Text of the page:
In general, raising chickens may look easy. Even if you don’t have enough experience taking good care of these animals, I am sure it’ll be easy for you to learn basic chicken care. However, that does not exempt you from committing mistakes.
Just like me and other poultry farmers, we’ve done a lot of mistakes. From there, we became better at this craft. Hopefully, from our experiences, you too can avoid committing any of these:
1. Building a hen’s house directly on the ground.
Long ago, I ordered my first timber chicken coop online and assembled it directly on the ground. That way, I thought my flock could easily find some hidden treats in the ground and that I don’t need to clean their droppings very often.
However, predators eventually tried to dig under the side of the coop. I tried looking for ways to keep them out, but I ran out of ideas and they successfully find a way in. As a result, my flock suffered.
With some research, I figured out that a simple elevated floor would help spare the life of my birds. Now, I always make it a point to raise my coop to at least 4 inches off the ground.
2. Poor access to nesting boxes.
Referring again to my first roosting box, it was tall and spacious. I can even walk inside it. Because it was so wide, I decided to build a row nesting boxes in one corner, so that my girls will have enough space to lay their eggs.
At first, that setup worked fine for me. But later on, kids discovered their way in and decided to collect the eggs with their boots on, causing the nesting boxes to be all covered with chicken poop. Because the boxes were all dirty, my hens would wait for a laying box to be cleaned.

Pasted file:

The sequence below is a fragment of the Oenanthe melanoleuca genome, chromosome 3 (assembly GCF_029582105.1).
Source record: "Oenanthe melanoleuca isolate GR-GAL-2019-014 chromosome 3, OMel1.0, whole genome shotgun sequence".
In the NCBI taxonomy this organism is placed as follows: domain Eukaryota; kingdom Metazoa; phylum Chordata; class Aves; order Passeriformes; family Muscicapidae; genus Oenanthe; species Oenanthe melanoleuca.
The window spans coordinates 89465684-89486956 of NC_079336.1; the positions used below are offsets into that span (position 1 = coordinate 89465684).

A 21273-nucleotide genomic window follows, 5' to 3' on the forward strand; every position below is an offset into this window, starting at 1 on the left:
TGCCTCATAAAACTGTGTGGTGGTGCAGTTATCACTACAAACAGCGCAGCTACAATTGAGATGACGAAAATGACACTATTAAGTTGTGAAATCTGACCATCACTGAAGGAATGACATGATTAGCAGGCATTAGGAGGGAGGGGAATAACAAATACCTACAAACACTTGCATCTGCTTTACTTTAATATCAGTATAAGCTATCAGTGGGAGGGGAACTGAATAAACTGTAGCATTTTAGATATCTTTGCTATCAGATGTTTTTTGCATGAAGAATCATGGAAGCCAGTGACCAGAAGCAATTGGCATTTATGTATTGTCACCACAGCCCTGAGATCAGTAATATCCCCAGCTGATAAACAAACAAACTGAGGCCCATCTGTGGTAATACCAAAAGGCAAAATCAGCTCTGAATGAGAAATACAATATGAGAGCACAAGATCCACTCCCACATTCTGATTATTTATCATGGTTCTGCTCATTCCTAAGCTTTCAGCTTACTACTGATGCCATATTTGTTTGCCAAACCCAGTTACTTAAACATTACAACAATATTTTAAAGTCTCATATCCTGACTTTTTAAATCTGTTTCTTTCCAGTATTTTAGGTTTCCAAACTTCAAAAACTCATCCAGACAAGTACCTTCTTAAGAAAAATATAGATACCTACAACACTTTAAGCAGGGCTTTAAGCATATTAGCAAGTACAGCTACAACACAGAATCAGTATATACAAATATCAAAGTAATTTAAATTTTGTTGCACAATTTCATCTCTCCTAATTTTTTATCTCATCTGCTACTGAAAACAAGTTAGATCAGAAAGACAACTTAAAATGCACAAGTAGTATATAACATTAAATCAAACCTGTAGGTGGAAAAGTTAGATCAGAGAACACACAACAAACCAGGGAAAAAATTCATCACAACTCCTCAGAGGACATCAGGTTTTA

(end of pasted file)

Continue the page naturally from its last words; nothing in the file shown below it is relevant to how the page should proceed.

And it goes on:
It took me years to figure out why they did not lay good-quality eggs. If only I knew about the tips about how to help hens lay great eggs all year-round, which can be downloaded below, and that nesting boxes should have access from the outside, collecting eggs would not have been a problem.
3. Inappropriate water bottles.
I thought a plastic bucket would work as a water bottle. Thankfully, a friend of mine caught my attention and told me my flock would have a hard time reaching for it, especially if it’s half-full. Also, there are chances that it’ll be easily filled with chicken poop because it is open.
Glad that I knew about this earlier. I even knew the importance of water for chickens. Without it, they will suffer from dehydration. Now, I use a waterer because it effectively provides a clean and stable water supply for my chickens.
4. Incorrect ratio of rooster to hen.
When I was starting, I only had 4 hens. After several months, I decided to add a rooster to the flock.
It was late when I realized that the rooster was very active when it comes to mating. I did not know how to handle him. I do not want to let him go, but his presence was affecting my girls. Soon, they had featherless patches on their body. They even became very stressed and egg production was affected. It seemed like they want to run away from the rooster.
After several research works, I found out that the ideal ratio of rooster to hen is 1:12, which means ours don’t coincide. That explained why my rooster became so aggressive. Since I could not afford to triple the number of my hens, I made a heart-breaking decision to give him away.
5. Taking note of the number of birds.
One day, when I went out to set free my birds from the chicken coop, I saw they were already outside. I immediately panicked. I asked myself, ‘What happened?”
I ran to the coop to see if the latches were broken, but they’re all good. And then, I also checked if there were any holes, but there weren’t any. When I couldn’t find anything wrong with the chicken enclosure, I went to my flock and count them.
While I was out of my mind counting off the chicks, the hens, and the roosters, my brother came out of the house and said he freed the chickens. Instantly, I felt relieved. From then on, I make it a practice to count my birds every night before closing the coop.
Honestly, these mistakes were painful to learn. So I am hoping that this writing will teach you a lesson. Poultry farming is definitely very rewarding, but to be able to rake in more perks, learn the basics and pay attention to these mistakes.